I need to know of any other ways to find the regime of each phase? I've got the Wallis book, so I'll have a scan through that in the meantime..

Cheers, Atholl

Ziad September 2, 2002 12:32

Re: laminar or turbulent two-phase flow?
 
If your geometry is an annulus then you cannot apply the conventional flow regime maps for circular pipe flow. even the Re=2100 turbulent transition value doesn't apply anymore. you better try to find some papers on experimental transition work. something specific to your geometry.

Atholl September 3, 2002 05:10

Re: laminar or turbulent two-phase flow?
 
But let's say this is a pipe flow problem, in which case what is the method to find whether either (or both) phases are in laminar, transition or turbulent regime?

Ziad September 3, 2002 06:26

Re: laminar or turbulent two-phase flow?
 
for pipe flow you can always calculate the Re of each phase based on the superficial velocity and pipe diameter. use the 2100 limit. it is a good order of magnitude approximation especially for stratified flow. for dispersed, depending on the particle size and spacing with respect to the pipe diameter and turbulence inertial range you might have production or suppression of turbulence (Crowe did some work to that effect. published in the int. journal of multiphase flow). however, the particle turbulence suppression is not likely to eliminate turbulence all together so the 2100 is still a good rule of thumb.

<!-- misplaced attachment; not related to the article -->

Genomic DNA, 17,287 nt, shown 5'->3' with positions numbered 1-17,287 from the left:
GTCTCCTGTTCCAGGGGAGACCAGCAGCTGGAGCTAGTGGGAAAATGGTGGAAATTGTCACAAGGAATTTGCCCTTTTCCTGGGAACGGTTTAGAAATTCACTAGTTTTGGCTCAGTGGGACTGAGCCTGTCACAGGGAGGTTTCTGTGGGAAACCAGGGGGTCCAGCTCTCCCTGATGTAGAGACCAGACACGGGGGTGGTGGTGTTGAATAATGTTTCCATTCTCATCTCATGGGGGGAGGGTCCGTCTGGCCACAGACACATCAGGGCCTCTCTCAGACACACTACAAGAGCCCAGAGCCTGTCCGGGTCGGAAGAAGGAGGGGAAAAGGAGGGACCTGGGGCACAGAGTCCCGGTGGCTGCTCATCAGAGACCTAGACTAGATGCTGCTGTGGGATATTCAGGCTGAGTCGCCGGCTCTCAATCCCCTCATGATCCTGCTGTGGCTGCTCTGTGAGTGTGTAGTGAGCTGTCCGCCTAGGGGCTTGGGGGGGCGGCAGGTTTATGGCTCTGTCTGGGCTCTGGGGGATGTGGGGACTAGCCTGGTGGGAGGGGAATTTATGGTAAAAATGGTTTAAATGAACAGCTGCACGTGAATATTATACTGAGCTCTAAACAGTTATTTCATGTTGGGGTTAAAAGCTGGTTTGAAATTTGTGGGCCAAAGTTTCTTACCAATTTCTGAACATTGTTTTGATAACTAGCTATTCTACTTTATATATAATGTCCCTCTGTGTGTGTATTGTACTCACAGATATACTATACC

the real way to do it is linear or nonlinear stability analysis (Orr-Sommerfeld and the likes) which is a phd thesis in itself and probably beyond the scope of your work.

Atholl September 3, 2002 10:28

Re: laminar or turbulent two-phase flow?
 
Hi Ziad,

I was thinking along the lines of plotting pressure drop against flow rate (or possibly reynolds number) from an existing mechanistic model I've implemented, and looking for the point in the curve where the rate of pressure drop changes. I read somewhere that this is another indication of the onset of turbulence. Trouble is, the pressure drop expressions in two-phase mechanistic models vary according to assumed flow pattern, and I'm not sure how this will effect things. Have you any thoughts on this?

Ziad September 4, 2002 03:04

Re: laminar or turbulent two-phase flow?
 
as you said, pressure drop models vary according to the flow regime. besides, sudden peaks pressure drop variation could be due to flow inversion (switch in the continuous phase). they usually are anyway. in the absence of transition analysis, I don't think you can rely on much more than empirical values or order od magnitude approximations for turbulence transition evaluation.

Atholl September 4, 2002 04:55

Re: laminar or turbulent two-phase flow?
 
Ziad,

Thanks for your input on this,

Atholl

Ziad September 4, 2002 10:44

Re: laminar or turbulent two-phase flow?
 
you're welcome. let me know what you end up with eventually.

cheers, Ziad

student September 4, 2002 11:14

Re: laminar or turbulent two-phase flow?
 
how different laminar or turbulent two-phase flow with other tow-phase flow.

student